Nonprofit Organizations

A nonprofit, or not-for-profit, organization is one that does not aim to make a profit that will go back to its owners or shareholders. Instead, a nonprofit organization uses funds that it makes to pursue its aims and objectives. The main types of nonprofit organizations are charities, trade unions, trade associations and public arts organizations. Governments and government organizations can also be classified as nonprofit organizations under the above definitions, but they are considered a different type of organization and are treated differently from other nonprofit organizations. The term nonprofit can also include foundations that are funds that distribute money, either from the capital or the interest of the fund, to other organizations to help their activities. The largest of these funds is the Bill and Melinda Gates Foundation, which has an endowment of more than $38 billion.

The main difference between for-profit and nonprofit organizations can often be the ownership and the way funds are used. For-profit organizations have owners who benefit financially from the gains and surpluses that their organization has made. Nonprofit organizations do not have private owners but normally have a board made up of leaders who decide the best direction for the nonprofit organization to take but do not benefit in a financial way from the outcomes of their decisions. Any profit, or technically a surplus, that a nonprofit organization makes in a financial period must be reinvested into the organization, used to pay off previous debts or held in reserve to safeguard against future shortfalls. This money cannot be used for the financial benefit of the organization's board. Nonprofit organizations also generally receive some form of tax benefit from the government, including not having to pay sales tax, property taxes or federal income taxes; in addition, their donors receive tax benefits to increase the value of their income.

Nonprofit organizations are often run by a mixture of professionals, who can be highly paid, and volunteers. The professionals run the main office or branches of the nonprofit organization and dictate the direction of the organization whereas volunteers usually run the activities in the field. Seats on the board of nonprofit organizations are usually voluntary, and the chairman is nearly almost always a volunteer. Nonprofit organizations can also have trustees and patrons who are high-profile within their target community and honorary, unpaid positions to recognize those who raise a certain amount of money for the organization's cause.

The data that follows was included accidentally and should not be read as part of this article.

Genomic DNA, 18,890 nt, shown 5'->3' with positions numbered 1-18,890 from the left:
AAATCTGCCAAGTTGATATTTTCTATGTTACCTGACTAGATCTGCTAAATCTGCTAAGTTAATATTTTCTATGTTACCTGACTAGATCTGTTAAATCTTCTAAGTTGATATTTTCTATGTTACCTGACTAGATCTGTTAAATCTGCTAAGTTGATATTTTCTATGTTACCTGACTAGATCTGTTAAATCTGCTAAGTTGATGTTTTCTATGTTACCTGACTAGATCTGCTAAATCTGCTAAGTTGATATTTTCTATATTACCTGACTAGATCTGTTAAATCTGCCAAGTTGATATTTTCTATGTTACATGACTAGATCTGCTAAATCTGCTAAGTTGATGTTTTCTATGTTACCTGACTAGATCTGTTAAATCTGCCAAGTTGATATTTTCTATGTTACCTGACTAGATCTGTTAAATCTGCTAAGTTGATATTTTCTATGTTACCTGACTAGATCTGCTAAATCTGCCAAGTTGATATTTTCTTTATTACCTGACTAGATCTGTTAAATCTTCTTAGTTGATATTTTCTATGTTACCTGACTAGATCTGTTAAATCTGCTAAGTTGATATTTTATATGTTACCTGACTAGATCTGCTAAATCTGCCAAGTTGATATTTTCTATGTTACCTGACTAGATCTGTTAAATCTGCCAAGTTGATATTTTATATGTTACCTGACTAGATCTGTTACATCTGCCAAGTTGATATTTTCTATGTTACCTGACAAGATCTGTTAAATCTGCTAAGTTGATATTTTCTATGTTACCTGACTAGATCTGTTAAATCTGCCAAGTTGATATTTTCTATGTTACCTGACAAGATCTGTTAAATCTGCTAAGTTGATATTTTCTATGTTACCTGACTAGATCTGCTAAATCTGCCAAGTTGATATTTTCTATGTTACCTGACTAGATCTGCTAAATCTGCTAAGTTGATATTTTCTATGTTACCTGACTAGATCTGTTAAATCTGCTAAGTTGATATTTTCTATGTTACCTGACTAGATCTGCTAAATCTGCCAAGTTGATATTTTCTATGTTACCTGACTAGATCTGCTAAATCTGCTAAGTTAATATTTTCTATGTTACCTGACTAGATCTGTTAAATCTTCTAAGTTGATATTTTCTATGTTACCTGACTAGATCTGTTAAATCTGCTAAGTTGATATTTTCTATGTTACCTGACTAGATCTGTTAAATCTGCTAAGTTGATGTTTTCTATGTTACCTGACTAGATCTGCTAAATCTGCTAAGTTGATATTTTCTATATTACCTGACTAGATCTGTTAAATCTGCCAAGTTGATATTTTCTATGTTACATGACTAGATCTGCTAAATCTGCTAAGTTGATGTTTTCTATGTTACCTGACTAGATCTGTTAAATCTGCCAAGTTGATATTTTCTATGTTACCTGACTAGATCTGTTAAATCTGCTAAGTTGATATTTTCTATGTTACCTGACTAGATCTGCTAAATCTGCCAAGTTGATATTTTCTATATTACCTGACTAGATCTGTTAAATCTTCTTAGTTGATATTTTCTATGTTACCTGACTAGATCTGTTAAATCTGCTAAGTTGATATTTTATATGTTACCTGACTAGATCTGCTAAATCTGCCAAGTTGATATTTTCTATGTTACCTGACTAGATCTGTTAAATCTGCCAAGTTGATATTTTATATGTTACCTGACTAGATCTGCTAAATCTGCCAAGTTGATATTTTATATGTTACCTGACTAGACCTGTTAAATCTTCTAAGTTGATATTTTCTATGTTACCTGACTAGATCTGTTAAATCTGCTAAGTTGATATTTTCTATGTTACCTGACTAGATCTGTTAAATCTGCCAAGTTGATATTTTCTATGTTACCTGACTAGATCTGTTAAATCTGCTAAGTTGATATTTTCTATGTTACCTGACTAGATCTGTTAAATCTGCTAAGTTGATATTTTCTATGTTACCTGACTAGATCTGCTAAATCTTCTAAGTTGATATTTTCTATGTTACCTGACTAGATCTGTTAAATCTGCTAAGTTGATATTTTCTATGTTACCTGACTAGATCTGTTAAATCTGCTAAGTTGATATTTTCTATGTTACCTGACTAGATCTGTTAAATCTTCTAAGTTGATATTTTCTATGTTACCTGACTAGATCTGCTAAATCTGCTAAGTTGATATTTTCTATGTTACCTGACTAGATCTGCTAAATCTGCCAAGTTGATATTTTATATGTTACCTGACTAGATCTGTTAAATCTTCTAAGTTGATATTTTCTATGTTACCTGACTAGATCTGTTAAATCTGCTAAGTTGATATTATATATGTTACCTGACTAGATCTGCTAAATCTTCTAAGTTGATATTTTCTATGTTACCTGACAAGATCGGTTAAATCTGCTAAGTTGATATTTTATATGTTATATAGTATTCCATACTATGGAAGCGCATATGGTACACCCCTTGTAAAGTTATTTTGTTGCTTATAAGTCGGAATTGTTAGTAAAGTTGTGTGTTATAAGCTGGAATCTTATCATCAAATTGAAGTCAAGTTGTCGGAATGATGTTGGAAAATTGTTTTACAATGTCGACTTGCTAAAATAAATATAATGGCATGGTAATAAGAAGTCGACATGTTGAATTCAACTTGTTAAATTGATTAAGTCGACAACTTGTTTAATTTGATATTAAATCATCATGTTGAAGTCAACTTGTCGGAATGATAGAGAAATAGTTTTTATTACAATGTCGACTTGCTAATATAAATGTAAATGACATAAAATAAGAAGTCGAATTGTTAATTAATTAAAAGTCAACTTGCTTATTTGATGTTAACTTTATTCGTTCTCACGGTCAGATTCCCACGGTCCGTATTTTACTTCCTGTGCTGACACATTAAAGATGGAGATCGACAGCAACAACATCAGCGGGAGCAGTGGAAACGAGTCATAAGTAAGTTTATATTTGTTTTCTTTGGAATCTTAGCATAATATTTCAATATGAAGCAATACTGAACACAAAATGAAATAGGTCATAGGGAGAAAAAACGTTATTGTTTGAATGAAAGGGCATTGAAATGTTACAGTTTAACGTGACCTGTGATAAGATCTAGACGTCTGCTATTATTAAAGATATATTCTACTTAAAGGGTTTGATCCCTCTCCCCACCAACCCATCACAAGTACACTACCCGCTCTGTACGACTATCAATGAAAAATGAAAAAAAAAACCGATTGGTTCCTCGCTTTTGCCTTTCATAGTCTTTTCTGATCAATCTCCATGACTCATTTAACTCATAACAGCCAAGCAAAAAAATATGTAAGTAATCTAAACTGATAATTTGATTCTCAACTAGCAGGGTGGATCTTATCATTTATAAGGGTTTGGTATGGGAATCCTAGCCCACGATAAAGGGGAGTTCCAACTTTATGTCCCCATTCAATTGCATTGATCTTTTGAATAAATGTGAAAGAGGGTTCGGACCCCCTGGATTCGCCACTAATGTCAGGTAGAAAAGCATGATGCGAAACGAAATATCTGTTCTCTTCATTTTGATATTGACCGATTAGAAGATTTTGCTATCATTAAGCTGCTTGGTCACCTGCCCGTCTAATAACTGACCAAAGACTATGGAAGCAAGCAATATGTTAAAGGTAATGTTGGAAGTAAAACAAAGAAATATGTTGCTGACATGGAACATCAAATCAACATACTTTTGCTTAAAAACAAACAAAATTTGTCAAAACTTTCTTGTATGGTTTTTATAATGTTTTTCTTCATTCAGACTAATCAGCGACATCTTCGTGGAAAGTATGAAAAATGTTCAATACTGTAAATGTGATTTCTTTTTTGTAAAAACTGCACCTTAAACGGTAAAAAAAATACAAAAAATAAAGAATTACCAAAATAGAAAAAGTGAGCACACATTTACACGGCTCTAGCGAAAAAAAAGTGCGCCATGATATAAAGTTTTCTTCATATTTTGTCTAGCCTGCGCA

One of the main issues faced by nonprofit organizations is the ability to raise funds to increase their operations. Because most, but not all, nonprofit organizations rely on external sources of financing to fund their activities, there is a certain level of unpredictability as to whether these sources of funding will continue or not. Therefore, they have to face uncertainty whether they will be able to retain staff in new positions, be able to afford capital investment for the long term and be able to start new programs. Other problems that may affect nonprofit organizations include "founder's syndrome," when a founder of a successful charity is unable to turn over long-term operation of the organization to the professional staff when they are trying to manage the charity in a different way. This can often lead to tension, high turnover rates and damaging internal politics.

Most countries give nonprofit organizations special tax privileges that help with funding. However, to get this funding, nonprofit organizations need to fulfill certain criteria to maintain this status. This includes making sure they create a set of audited accounts available to the public on request, although churches are exempt from this requirement. Nonprofit organizations are also required to have trustees and board members who are duty bound to provide the organization with their best advice.

Nonprofit Organizations: Selected full-text books and articles

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